Changing Role for Investors in Housing Market By Conor Dougherty - pub.
Wall Street Journal – Developments, July 3, 2013 WSJ http://on.wsj.com/12FQq7q
If you want to know more about the institutional investors’ role in the current housing market do a key words search on: REO to Rent.
I’ve read a couple of articles recently which mention that the institutions are slowing their purchasing of single family homes because they are not able to find qualified tenants and now they have an inventory of homes ready for lease that remain vacant. I’ve also read that some of the early institutional buyers have begun to sell the homes they purchased because they are satisfied with the gains provided by the bubble that has formed (Och-Ziff).
The above referenced article mentions all cash buyers do not use mortgages and therefore are insulated from interest rate changes. One of the things The Fed has been concerned about is investors ‘reaching for yield' (and taking-on excessive risk) in order to gain returns on their investments in this artificially low interest rate (Bernanke) market. The single family home buy-to-rent strategy seems to be a perfect example of investors reaching for risk when trying to make (uncertain) returns on investments. When interest rates change and yield can be found with less risk, will investors still be attracted to the buy-to-rent strategy? (Disintermediation)
And, the buy-to-rent phenomenon started with all cash purchases, but if you believe the institutions are insulated from interest rate changes key words search: ‘Deutsche Bank Buy to Rent Facility’. The buy-to-rent strategy and the returns promised by the managers selling the strategy were very speculative in the beginning, will the cost of leverage provided by these loans prove to actually work positively for the strategy, or will the interest charged on the loans be another drag on the hypothetical profitability of the strategy.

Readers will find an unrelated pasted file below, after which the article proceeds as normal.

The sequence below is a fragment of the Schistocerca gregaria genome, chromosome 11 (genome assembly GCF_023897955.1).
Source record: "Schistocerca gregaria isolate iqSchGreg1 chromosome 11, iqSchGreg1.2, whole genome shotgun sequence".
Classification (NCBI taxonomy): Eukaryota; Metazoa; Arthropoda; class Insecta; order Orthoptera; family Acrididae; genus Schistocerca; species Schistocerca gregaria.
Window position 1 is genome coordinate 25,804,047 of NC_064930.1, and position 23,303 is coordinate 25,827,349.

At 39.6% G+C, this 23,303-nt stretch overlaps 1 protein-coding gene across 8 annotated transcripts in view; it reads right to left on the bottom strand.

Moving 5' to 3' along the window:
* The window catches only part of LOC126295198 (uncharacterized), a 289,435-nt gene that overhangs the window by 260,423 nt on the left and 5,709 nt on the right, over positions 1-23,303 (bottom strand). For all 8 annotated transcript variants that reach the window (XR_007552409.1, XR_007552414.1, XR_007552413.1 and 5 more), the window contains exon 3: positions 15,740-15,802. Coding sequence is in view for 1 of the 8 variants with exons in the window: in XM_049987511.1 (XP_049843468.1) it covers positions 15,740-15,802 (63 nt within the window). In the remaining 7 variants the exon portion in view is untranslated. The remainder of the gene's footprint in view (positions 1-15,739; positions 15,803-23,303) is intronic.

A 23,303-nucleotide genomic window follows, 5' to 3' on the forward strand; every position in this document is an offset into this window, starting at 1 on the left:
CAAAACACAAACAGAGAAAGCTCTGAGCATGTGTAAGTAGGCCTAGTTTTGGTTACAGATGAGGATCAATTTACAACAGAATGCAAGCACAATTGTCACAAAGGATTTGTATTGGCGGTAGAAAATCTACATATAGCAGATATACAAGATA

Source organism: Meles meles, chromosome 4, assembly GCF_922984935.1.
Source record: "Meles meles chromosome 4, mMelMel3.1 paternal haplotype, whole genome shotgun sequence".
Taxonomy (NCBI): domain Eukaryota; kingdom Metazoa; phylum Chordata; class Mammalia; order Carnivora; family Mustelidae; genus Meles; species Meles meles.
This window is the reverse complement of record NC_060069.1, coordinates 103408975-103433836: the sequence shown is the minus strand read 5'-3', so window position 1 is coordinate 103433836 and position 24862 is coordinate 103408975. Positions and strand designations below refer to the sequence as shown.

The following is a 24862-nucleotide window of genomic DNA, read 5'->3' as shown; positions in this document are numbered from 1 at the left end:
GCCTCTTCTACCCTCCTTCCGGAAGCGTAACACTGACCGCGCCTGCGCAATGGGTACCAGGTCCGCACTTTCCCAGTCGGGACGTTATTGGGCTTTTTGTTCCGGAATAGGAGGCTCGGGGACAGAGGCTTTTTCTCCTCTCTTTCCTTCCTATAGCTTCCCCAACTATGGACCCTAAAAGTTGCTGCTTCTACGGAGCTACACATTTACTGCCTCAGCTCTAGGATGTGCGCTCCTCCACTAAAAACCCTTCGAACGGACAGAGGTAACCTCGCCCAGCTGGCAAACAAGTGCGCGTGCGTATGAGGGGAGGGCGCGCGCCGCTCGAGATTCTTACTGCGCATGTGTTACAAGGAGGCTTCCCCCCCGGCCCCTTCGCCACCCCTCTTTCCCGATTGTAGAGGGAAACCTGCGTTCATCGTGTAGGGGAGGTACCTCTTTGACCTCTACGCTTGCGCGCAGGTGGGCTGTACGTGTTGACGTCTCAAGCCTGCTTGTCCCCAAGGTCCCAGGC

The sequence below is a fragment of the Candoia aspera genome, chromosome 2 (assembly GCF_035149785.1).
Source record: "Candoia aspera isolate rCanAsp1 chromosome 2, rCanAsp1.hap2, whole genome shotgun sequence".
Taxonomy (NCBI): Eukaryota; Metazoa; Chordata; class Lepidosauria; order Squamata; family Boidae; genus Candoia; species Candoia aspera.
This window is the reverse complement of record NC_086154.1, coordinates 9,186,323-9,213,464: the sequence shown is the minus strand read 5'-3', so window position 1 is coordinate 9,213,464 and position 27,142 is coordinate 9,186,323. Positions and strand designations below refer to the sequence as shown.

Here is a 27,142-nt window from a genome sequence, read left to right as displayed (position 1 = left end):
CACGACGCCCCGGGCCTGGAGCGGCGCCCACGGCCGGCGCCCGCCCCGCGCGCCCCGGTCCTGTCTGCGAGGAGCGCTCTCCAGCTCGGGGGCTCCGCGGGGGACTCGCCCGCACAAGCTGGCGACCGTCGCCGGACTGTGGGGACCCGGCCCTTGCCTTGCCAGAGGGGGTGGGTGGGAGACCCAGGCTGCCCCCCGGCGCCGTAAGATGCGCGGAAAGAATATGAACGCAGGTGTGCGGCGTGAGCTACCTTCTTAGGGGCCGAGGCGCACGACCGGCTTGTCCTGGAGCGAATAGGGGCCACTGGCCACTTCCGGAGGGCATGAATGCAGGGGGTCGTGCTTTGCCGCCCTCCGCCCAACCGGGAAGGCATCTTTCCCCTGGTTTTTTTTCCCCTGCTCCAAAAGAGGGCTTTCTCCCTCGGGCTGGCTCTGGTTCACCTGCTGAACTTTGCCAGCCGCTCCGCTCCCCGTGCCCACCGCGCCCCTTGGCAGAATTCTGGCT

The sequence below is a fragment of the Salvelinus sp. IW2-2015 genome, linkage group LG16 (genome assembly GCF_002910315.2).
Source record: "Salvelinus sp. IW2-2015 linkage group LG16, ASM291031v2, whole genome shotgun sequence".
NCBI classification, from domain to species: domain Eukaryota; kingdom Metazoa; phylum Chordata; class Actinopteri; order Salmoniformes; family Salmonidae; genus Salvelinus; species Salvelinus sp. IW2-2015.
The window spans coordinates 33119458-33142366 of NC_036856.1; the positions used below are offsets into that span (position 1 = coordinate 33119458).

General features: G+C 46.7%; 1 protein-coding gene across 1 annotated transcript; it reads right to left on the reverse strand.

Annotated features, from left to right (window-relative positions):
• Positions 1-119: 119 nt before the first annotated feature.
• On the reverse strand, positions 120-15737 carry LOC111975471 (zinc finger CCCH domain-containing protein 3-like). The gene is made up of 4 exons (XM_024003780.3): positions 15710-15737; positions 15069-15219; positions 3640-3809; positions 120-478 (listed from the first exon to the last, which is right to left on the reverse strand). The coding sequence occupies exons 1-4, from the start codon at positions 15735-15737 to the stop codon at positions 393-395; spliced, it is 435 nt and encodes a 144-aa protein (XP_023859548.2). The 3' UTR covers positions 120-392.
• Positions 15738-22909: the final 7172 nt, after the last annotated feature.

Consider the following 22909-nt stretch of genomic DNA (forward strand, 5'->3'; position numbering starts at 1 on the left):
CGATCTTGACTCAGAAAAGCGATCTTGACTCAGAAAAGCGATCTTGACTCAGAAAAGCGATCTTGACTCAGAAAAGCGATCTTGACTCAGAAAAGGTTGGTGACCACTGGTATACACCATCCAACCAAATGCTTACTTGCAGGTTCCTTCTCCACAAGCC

Another fly in the ointment, it seems many of the institutions which are in the buy-to-rent game may have always thought they could dump-the-risk by securitizing their total portfolio and enticing more (or other) investors to buy into the strategy (think, cash-out). But, it seems the rating agencies are reluctant to provide ratings for any of the proposed securitization plans the buy-to-rent managers and investment bankers have concocted for the strategy. Also, some of the buy-to-rent managers have done their deals using the REIT structure. It seems the SEC is becoming somewhat concerned about misuse and abuse of the REIT structure in some of these deals. Time will tell how the SEC’s concerns manifest in regulatory interpretation / changes.
Other people’s money: It’s interesting to note that the buy-to-rent managers are using institutional investors’ money (in many cases pension plan money) to fund their strategy. The managers receive a management fee off-the-top, the investors hold the riskiest part of the strategy.
“An Early Investor Says Buy-to-Rent Housing is Over” By John Gittelsohn Bloomberg News 6/6/2013 http://www.businessweek.com/articles/2013-06-06/an-early-investor-says-buy-to-rent-housing-is-over